Performance API tests: Performance tests can be one-off tests that you run manually as part of delivery milestones. They can also be triggered on-demand as part of a build pipeline or run on a schedule. Whether you run them on every commit or on a regular schedule depends on how often you commit and deploy. Of course, you want performance tests to reflect the behavior in the production environment. Still, most performance tests are better running in a staging environment that you modeled on the production environment.


The reason is that many variants of performance tests, such as stress testing, soak testing, peak testing, and spike testing, involve putting a strain on the API that may cause it to break. Your hundreds of real users will not be happy if you degrade their performance with VUs for the sake of finding out whether the API would support thousands of users. 


Now that we’ve covered API testing, let’s look at API monitoring.


What is API Monitoring? 

API monitoring is a way to ensure that the API fulfills the performance criteria and the business requirements, and that it does so consistently. API monitoring is not about "pass" and "fail”, but rather about various metrics and KPIs that you want to observe. It can also generate insights over time as you see specific metrics change.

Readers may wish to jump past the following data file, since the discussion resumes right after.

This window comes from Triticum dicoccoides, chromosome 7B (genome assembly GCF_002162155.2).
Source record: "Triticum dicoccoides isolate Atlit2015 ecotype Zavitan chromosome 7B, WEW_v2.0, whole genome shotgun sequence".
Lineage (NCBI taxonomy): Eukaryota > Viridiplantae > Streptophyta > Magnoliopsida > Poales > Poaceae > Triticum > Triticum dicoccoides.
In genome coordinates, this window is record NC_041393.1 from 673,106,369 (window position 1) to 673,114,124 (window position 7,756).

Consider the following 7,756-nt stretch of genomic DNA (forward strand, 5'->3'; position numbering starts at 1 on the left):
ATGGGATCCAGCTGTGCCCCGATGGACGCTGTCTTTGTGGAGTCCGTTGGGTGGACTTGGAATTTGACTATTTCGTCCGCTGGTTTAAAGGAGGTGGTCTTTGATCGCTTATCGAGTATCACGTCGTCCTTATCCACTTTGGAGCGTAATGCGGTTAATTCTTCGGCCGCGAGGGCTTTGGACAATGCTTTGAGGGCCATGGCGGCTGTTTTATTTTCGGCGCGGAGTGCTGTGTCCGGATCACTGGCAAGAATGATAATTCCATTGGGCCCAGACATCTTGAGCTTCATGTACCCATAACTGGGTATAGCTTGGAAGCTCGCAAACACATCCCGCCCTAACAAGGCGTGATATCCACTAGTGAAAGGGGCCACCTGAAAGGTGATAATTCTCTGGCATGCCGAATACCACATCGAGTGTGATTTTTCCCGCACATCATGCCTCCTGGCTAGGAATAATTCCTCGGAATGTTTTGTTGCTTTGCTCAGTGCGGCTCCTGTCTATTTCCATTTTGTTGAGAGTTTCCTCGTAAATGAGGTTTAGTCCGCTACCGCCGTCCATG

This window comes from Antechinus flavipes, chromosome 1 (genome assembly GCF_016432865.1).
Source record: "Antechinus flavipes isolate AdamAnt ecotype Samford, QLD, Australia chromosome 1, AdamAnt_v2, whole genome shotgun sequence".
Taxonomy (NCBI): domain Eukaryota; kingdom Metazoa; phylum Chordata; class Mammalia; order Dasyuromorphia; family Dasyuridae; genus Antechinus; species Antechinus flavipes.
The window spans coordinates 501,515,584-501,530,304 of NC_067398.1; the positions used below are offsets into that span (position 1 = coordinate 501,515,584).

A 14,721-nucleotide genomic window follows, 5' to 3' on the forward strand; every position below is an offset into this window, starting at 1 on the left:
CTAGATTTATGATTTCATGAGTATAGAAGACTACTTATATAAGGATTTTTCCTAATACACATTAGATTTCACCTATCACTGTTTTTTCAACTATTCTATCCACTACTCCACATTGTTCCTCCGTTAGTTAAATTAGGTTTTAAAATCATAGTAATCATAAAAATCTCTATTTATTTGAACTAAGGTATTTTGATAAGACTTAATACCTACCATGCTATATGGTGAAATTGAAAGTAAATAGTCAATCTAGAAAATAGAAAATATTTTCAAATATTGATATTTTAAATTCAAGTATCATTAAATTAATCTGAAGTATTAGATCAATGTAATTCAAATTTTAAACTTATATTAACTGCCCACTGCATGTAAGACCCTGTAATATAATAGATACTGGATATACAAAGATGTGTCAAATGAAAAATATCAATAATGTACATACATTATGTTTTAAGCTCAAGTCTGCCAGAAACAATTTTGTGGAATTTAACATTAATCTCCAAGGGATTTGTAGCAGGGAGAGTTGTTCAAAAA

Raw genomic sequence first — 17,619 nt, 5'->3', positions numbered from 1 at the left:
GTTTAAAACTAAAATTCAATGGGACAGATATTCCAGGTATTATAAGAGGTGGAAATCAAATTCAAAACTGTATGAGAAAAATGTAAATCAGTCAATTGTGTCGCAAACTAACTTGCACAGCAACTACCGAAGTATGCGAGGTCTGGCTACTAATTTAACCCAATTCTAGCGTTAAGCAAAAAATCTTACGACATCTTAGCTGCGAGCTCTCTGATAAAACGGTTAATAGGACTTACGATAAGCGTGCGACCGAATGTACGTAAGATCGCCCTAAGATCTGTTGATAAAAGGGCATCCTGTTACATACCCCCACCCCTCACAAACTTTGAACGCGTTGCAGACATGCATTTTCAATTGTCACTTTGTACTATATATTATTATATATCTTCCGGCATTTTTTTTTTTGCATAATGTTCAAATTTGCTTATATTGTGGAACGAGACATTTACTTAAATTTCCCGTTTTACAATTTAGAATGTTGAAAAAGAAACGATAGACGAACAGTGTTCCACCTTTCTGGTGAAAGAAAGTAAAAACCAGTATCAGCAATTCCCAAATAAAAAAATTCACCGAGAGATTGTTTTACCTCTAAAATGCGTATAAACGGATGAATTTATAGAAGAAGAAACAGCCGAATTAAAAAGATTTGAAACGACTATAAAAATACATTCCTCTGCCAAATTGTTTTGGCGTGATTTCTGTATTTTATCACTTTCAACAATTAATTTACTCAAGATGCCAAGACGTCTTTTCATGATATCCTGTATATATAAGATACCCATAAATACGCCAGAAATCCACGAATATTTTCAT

Why You Should Monitor APIs 

By implementing API monitoring, you can keep an eye on your production environment, catch issues before your customers do, and make sure you can deliver on the performance you promised. If you specify requirements in a service level agreement (SLA) for customers, API monitoring can warn you when you’re about to break that. For example, you might guarantee an uptime and an error rate of less than 0.1%, acknowledging that things can go wrong, but they go right 99.9% of the time. By looking at the error rate as a metric in your API monitoring, you can ensure that you fulfill the requirement. 


How to Monitor APIs

For monitoring your deployed API, you should regularly run tests so that you can catch problems quickly and early. Tests can run as often as once every minute. You can think of the API monitor behaving like a regular user that consistently accesses different functionalities in your API, not a user who's trying to test the limits of your API or your infrastructure (like the VUs in a performance test).


The basic version of API monitoring is uptime monitoring, where you just ensure that the server responds, and the HTTP status code is 200 ("OK"). You can also monitor various endpoints and compare the responses against expected schemas or even set up workflows with multiple API requests, but you don't need to run the most sophisticated tests every time.